rawscan <- .Call("raw_pack", x, c(2, pulses * spp, bps, .Platform$endian == "big"))

    In all cases, min.x and max.x must be the minimum and maximum of all possible sample values, not just the minimum and maximum in a particular scan.  And in all cases, pulses and samples within pulses are in order from earliest to latest, and there is no padding between pulses. For other cases, contact the authorNote: radR can only use unsigned integer data with at most 16 bits per sample.The first example above shows how to rescale your data to fully use the 16 bits of resolution.

    Once you have obtained the raw data, here is how to store it in the raw archive:

    bl[[3]] <- rawscan

    Step 5: repeat, and then close the file

    You will need to repeat steps 3 and 4 for each scan of data.  Scan info and scan data are stored in the order corresponding
    to the table of contents:  first those from the first segment, then those from the second segment, and so on.
    When you have written out all scan info and data items, flush and close the biglist as so:

    close(bl)  ## forces everything to be written to disk, and releases file connections

    If everything worked, you will have two files: myrawfile.raw.biglist and myrawfile.raw.biglist.i
    You should be able to read these into radR using the "From: -> raw archive" button in the player window.

     Step 6: testing your file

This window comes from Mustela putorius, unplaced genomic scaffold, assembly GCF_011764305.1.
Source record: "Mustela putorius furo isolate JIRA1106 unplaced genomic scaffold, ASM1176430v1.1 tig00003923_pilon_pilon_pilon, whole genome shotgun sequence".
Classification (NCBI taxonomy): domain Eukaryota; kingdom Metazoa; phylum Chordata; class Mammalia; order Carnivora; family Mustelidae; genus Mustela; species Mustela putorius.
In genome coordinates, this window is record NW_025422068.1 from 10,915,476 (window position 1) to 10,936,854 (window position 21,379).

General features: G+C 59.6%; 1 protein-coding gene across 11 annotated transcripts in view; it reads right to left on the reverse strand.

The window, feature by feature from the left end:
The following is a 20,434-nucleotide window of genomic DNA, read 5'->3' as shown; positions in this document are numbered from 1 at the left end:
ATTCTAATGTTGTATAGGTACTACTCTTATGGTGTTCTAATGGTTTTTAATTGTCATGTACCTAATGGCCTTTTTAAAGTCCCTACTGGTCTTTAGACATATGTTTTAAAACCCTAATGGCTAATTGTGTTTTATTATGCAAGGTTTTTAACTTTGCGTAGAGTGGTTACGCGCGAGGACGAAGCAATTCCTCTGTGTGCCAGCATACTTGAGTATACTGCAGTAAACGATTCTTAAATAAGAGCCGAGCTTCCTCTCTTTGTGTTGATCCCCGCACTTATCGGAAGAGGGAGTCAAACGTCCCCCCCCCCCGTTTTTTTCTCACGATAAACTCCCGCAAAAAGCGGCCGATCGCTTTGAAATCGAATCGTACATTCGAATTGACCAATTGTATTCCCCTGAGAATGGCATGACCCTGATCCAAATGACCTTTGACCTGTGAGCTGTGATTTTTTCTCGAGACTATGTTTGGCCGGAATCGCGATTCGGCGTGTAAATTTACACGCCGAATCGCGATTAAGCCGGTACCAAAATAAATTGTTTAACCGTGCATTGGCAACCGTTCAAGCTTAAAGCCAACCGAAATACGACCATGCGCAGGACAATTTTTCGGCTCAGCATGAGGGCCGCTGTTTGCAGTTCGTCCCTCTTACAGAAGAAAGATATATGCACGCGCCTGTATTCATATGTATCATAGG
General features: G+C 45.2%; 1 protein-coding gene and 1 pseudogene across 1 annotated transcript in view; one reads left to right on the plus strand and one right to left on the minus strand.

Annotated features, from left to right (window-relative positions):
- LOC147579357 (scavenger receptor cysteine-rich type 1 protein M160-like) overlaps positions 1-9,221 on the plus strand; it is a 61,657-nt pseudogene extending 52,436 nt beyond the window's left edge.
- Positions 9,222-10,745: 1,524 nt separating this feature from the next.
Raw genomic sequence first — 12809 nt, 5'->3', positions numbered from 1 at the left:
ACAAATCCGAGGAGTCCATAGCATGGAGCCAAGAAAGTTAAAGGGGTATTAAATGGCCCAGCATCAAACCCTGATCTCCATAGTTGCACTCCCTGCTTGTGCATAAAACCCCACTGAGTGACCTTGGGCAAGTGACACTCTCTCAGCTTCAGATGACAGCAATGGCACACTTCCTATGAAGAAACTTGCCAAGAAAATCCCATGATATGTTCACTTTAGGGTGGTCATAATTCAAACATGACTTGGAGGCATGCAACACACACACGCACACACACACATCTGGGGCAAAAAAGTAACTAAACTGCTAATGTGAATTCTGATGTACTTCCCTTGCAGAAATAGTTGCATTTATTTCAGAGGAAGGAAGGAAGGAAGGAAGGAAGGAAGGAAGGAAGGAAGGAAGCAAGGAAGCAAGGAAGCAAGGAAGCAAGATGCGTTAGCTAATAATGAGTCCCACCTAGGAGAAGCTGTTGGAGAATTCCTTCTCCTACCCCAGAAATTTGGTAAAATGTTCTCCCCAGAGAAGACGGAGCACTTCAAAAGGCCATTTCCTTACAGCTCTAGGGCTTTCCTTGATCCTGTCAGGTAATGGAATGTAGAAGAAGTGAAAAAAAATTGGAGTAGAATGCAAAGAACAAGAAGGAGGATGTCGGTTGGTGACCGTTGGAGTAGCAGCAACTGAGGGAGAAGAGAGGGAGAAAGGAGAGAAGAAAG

Before converting large data sets, try this from the radR console window so that you are sure parameters have been chosen and that no bug in this documentation or in radR is causing problems:

    bl <- biglist("myrawfile.raw.biglist", read.only=TRUE)   ## open the newly created raw biglist
    bl[[2]]                                             ## read a scan info record to obtain scan data size
    bl[[3]]                                            ## read the packed raw data into a character scalar
    dat<-matrix(integer(0), nrow=si$samples.per.pulse,       ## allocate space for unpacked data

    invisible(.Call("raw_unpack", rdat, dat,                 ## unpack the data (&apos;invisible&apos; suppresses its display)
              c(4, si$pulses * si$samples.per.pulse,
    si$bits.per.sample, .Platform$endian == "big")))
    plot(dat[,1], pch=".")                                   ## this should be the plot of all samples from a single pulse


    If your data look funny when you open them in radR, it may be that you have used a 4 instead of a 2 or vice versa, in this line:

    rawscan <- .Call("raw_pack", x, c(4, ...

    Using a 2 when a 4 is required will cause data in the plot window (when zoomed in toward the origin) to look like this:
    i.e. there seem to be holes between pulses and samples.
    Note also that there are some many bright samples immediately beside very faint ones.